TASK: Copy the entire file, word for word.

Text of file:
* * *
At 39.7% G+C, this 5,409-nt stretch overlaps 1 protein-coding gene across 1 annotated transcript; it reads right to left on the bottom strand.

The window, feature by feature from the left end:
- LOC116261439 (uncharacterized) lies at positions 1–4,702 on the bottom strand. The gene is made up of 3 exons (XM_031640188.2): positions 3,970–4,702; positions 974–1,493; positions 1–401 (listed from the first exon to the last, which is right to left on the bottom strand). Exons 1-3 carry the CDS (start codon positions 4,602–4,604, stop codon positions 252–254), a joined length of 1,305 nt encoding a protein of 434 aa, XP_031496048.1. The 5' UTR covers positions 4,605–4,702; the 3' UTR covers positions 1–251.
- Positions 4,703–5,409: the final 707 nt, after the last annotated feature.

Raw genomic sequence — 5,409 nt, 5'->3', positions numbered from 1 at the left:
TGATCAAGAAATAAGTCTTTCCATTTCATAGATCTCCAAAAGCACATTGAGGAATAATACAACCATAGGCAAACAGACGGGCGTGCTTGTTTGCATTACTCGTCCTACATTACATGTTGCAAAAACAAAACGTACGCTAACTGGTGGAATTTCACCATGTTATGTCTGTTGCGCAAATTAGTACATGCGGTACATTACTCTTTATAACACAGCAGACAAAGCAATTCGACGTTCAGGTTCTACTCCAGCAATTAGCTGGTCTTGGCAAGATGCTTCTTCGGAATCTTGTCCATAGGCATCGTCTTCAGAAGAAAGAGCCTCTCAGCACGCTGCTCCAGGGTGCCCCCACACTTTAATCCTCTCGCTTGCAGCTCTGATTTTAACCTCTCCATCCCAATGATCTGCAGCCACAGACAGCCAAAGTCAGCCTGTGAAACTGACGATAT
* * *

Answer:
At 39.7% G+C, this 5,409-nt stretch overlaps 1 protein-coding gene across 1 annotated transcript; it reads right to left on the bottom strand.

The window, feature by feature from the left end:
- LOC116261439 (uncharacterized) lies at positions 1–4,702 on the bottom strand. The gene is made up of 3 exons (XM_031640188.2): positions 3,970–4,702; positions 974–1,493; positions 1–401 (listed from the first exon to the last, which is right to left on the bottom strand). Exons 1-3 carry the CDS (start codon positions 4,602–4,604, stop codon positions 252–254), a joined length of 1,305 nt encoding a protein of 434 aa, XP_031496048.1. The 5' UTR covers positions 4,605–4,702; the 3' UTR covers positions 1–251.
- Positions 4,703–5,409: the final 707 nt, after the last annotated feature.

Raw genomic sequence — 5,409 nt, 5'->3', positions numbered from 1 at the left:
TGATCAAGAAATAAGTCTTTCCATTTCATAGATCTCCAAAAGCACATTGAGGAATAATACAACCATAGGCAAACAGACGGGCGTGCTTGTTTGCATTACTCGTCCTACATTACATGTTGCAAAAACAAAACGTACGCTAACTGGTGGAATTTCACCATGTTATGTCTGTTGCGCAAATTAGTACATGCGGTACATTACTCTTTATAACACAGCAGACAAAGCAATTCGACGTTCAGGTTCTACTCCAGCAATTAGCTGGTCTTGGCAAGATGCTTCTTCGGAATCTTGTCCATAGGCATCGTCTTCAGAAGAAAGAGCCTCTCAGCACGCTGCTCCAGGGTGCCCCCACACTTTAATCCTCTCGCTTGCAGCTCTGATTTTAACCTCTCCATCCCAATGATCTGCAGCCACAGACAGCCAAAGTCAGCCTGTGAAACTGACGATAT